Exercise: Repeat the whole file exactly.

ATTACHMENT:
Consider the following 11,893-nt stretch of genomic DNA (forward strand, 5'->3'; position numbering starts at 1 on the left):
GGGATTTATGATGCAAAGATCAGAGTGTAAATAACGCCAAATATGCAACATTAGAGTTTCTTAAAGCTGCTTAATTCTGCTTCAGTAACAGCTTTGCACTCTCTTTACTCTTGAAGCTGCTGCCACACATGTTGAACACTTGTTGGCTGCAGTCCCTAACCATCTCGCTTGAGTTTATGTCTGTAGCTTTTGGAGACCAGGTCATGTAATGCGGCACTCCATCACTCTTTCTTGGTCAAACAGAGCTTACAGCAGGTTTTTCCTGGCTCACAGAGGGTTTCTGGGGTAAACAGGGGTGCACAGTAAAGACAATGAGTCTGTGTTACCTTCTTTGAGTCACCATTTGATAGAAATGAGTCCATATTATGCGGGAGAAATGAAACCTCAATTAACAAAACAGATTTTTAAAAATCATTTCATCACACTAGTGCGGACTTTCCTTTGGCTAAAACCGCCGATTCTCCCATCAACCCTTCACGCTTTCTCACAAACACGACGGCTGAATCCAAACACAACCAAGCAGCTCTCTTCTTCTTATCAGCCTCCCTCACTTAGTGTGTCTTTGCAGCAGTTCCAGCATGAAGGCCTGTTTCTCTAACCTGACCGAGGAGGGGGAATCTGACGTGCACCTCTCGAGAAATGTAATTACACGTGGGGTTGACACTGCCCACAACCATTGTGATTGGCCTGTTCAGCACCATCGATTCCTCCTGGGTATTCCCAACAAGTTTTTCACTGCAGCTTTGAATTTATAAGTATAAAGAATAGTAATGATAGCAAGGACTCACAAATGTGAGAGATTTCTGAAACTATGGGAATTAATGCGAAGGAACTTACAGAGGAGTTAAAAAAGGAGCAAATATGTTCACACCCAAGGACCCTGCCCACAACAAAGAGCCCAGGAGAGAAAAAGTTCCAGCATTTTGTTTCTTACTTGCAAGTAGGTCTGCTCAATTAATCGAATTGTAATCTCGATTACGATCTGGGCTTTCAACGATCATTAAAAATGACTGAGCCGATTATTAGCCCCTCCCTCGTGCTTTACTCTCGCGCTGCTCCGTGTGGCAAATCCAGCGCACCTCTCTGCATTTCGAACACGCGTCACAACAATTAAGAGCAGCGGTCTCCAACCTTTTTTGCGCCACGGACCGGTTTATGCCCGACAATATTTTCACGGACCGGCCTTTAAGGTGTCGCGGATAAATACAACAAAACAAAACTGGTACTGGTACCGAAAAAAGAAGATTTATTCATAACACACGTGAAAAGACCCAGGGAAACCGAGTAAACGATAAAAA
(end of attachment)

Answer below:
Consider the following 11,893-nt stretch of genomic DNA (forward strand, 5'->3'; position numbering starts at 1 on the left):
GGGATTTATGATGCAAAGATCAGAGTGTAAATAACGCCAAATATGCAACATTAGAGTTTCTTAAAGCTGCTTAATTCTGCTTCAGTAACAGCTTTGCACTCTCTTTACTCTTGAAGCTGCTGCCACACATGTTGAACACTTGTTGGCTGCAGTCCCTAACCATCTCGCTTGAGTTTATGTCTGTAGCTTTTGGAGACCAGGTCATGTAATGCGGCACTCCATCACTCTTTCTTGGTCAAACAGAGCTTACAGCAGGTTTTTCCTGGCTCACAGAGGGTTTCTGGGGTAAACAGGGGTGCACAGTAAAGACAATGAGTCTGTGTTACCTTCTTTGAGTCACCATTTGATAGAAATGAGTCCATATTATGCGGGAGAAATGAAACCTCAATTAACAAAACAGATTTTTAAAAATCATTTCATCACACTAGTGCGGACTTTCCTTTGGCTAAAACCGCCGATTCTCCCATCAACCCTTCACGCTTTCTCACAAACACGACGGCTGAATCCAAACACAACCAAGCAGCTCTCTTCTTCTTATCAGCCTCCCTCACTTAGTGTGTCTTTGCAGCAGTTCCAGCATGAAGGCCTGTTTCTCTAACCTGACCGAGGAGGGGGAATCTGACGTGCACCTCTCGAGAAATGTAATTACACGTGGGGTTGACACTGCCCACAACCATTGTGATTGGCCTGTTCAGCACCATCGATTCCTCCTGGGTATTCCCAACAAGTTTTTCACTGCAGCTTTGAATTTATAAGTATAAAGAATAGTAATGATAGCAAGGACTCACAAATGTGAGAGATTTCTGAAACTATGGGAATTAATGCGAAGGAACTTACAGAGGAGTTAAAAAAGGAGCAAATATGTTCACACCCAAGGACCCTGCCCACAACAAAGAGCCCAGGAGAGAAAAAGTTCCAGCATTTTGTTTCTTACTTGCAAGTAGGTCTGCTCAATTAATCGAATTGTAATCTCGATTACGATCTGGGCTTTCAACGATCATTAAAAATGACTGAGCCGATTATTAGCCCCTCCCTCGTGCTTTACTCTCGCGCTGCTCCGTGTGGCAAATCCAGCGCACCTCTCTGCATTTCGAACACGCGTCACAACAATTAAGAGCAGCGGTCTCCAACCTTTTTTGCGCCACGGACCGGTTTATGCCCGACAATATTTTCACGGACCGGCCTTTAAGGTGTCGCGGATAAATACAACAAAACAAAACTGGTACTGGTACCGAAAAAAGAAGATTTATTCATAACACACGTGAAAAGACCCAGGGAAACCGAGTAAACGATAAAAA